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UTILITY Week 17th July 2015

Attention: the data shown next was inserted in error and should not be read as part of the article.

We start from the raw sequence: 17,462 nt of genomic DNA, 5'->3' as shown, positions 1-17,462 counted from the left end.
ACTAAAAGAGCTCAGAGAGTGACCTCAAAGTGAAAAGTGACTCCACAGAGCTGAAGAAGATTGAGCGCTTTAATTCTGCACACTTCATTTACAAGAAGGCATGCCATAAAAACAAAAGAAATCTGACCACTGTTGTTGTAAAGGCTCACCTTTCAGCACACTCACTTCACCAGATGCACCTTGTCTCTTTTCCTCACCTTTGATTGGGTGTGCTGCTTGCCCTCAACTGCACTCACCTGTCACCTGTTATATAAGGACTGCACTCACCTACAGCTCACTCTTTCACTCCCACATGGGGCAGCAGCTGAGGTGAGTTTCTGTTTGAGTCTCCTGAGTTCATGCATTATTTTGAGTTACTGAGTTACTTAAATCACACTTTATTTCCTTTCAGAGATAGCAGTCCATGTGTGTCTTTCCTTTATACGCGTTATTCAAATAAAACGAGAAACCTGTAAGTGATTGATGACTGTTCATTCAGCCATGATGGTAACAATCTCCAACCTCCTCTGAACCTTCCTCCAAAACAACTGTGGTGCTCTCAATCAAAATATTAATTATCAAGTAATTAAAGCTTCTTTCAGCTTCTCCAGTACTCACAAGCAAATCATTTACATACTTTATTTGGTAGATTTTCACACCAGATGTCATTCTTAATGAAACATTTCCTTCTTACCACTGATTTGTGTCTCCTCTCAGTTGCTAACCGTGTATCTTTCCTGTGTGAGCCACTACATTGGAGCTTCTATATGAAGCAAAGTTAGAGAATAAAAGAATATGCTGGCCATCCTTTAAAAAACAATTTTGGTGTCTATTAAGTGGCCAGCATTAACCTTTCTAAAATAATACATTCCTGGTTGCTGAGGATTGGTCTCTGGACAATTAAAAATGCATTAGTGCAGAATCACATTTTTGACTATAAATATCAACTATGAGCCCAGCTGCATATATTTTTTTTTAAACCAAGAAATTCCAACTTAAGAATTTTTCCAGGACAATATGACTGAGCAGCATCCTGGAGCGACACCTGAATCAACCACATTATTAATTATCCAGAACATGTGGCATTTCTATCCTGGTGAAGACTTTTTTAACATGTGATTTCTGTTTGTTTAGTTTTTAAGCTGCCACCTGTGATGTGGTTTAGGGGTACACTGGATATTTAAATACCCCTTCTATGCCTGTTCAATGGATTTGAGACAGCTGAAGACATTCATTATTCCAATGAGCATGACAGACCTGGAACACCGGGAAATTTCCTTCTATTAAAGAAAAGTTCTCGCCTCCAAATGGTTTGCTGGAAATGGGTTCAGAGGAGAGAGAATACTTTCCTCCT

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UTILITY WEEK | 17TH - 23RD JULY 2015 | 13 Policy & Regulation Analysis T hird time lucky? The water sector hopes so, because the programme to open the market to competition for non- household customers in 2017 has just under- gone its third overhaul in a year, following an independent review that highlighted the need for "urgent attention" and issued the programme an amber warning. The main concern is the transfer of responsibility from Open Water Markets Limited to Ofwat and Market Operator Services Limited (MOSL). The latest change differs from the first two insofar as it is an operational change aimed at delivering a strategy that is already in place. It follows the forced strategic changes in August last year, when Open Water Mar- kets Limited was wound down following a surprise Treasury ruling, and then earlier this year, when plans for Wics to oversee the programme delivery were abandoned at the eleventh hour. Ofwat took back control of the programme in February, with operational delivery fall- ing to MOSL, a private body set up indepen- dently by three of the water companies. This latest set of changes formalises Ofwat and MOSL's roles, and puts a new delivery struc- ture in place. The transition is seen as essential to keep the programme on track and to keep a lid on costs, which have already spiralled to more than £40 million, largely because of the money needed to create the IT sys- tem. But there are concerns from within the industry that the benefits of opening up the market are being costed out with the delivery expenditure shooting up and eating into any potential profit margin. Structural change The first facet of the overhaul is the creation of six new working groups: the retail market opening management group; the retail mar- ket opening programme group; a communi- cations group; a policy issues group; a work plan review group; and an assurance groups. The groups slot into the Open Water hierar- chy under the jurisdiction of the Department for Environment, Food and Rural Affairs, Ofwat and MOSL. Ofwat's director for market open- ing, Adam Cooper, says the groups will "strengthen and formalise what we had before". He is backed up by the regulator's chief executive, Cathryn Ross, who says: "With the new structure there is appropriate leadership and it provides greater transpar- ency about where decisions are being taken, when, by whom and what the appropriate escalation is." The changes have been well received from the industry, with the general view being this will help the sector to hit the April 2017 deadline. Thames Water Commercial Services direc- tor Graham Southall tells Utility Week the lat- est modification "doesn't feel like a negative change" and is providing "stability". Business Stream chief executive Johanna Dow agrees, calling the latest change "a pos- itive step". She says she is "encouraged" by the developments. Change in costs Ofwat also revealed that the costs of the pro- gramme are set to increase by two thirds, from an estimated £25.3 million in 2013 to £41.8 million for the three years from 2014/15 to 2016/17. The reason? The central IT settle- ment system MOSL is procuring. Currently, there are four bids on the shortlist, with the preferred bidder set to be named next month. The previous esti- mate was completed before the system was designed. Ross says Ofwat had "kicked the tyres" of the budget in 2013 but now the sys- tem has been designed, the "full bottom up" costs are known. These costs could end up hitting the companies, and customers, in the pocket, because it will be the regulated companies operating in the new market that will have to cough up. The full details have yet to be finalised and MOSL's board is set to approve a final business plan next month. Ross says the new figure is a "fair num- ber based on good information" but suggests pressure from Ofwat could see it fall. "That budget is going to be kept under scrutiny as we go forward and we are keen to keep it under pressure." This will be welcomed by the industry, with many companies, including Thames Water and Business Stream, already voicing their concerns over the "narrow" 2.5 per cent margin in the non-domestic sector. Southall says there are industry-wide concerns that the costs could increase still further, eating more into any retail mar- gins. "There is not a huge amount of fat in the retail activity that justifies putting costly infrastructure in place," he says. Ascendancy Water managing director Charles Vincent tells Utility Week the addi- tional costs are inevitable and result "from the additional complexity inherent in a multi-wholesaler environment". With costs spiralling, and companies and customers set to foot the bill, ensuring the new structure limits problems and negates the need to throw more cash at the pro- gramme and IT system is vital. Let's try that again… Ofwat has been forced to overhaul the programme for delivering competition in the non-domestic water market a third time. Mathew Beech asks, has it got the formula right this time? REVISED BUDGET ESTIMATES FOR THE OPEN WATER PROGRAMME IN NOMINAL PRICES (£M) Organisation 2014/15 2015/16 2016/17 Totals for three (£ million) (£ million) (£ million) years (£ million) Ofwat 0.2 4.1 1.5 5.6 OWML 4.1 2.3 - 6.4 MOSL - 12.6 13.6 26.2 Totals per year 4.3 18.9 15.2 38.4 (£ millions) Totals plus 10% - 20.8 16.7 41.8 contingency (£ millions) Source: Ofwat

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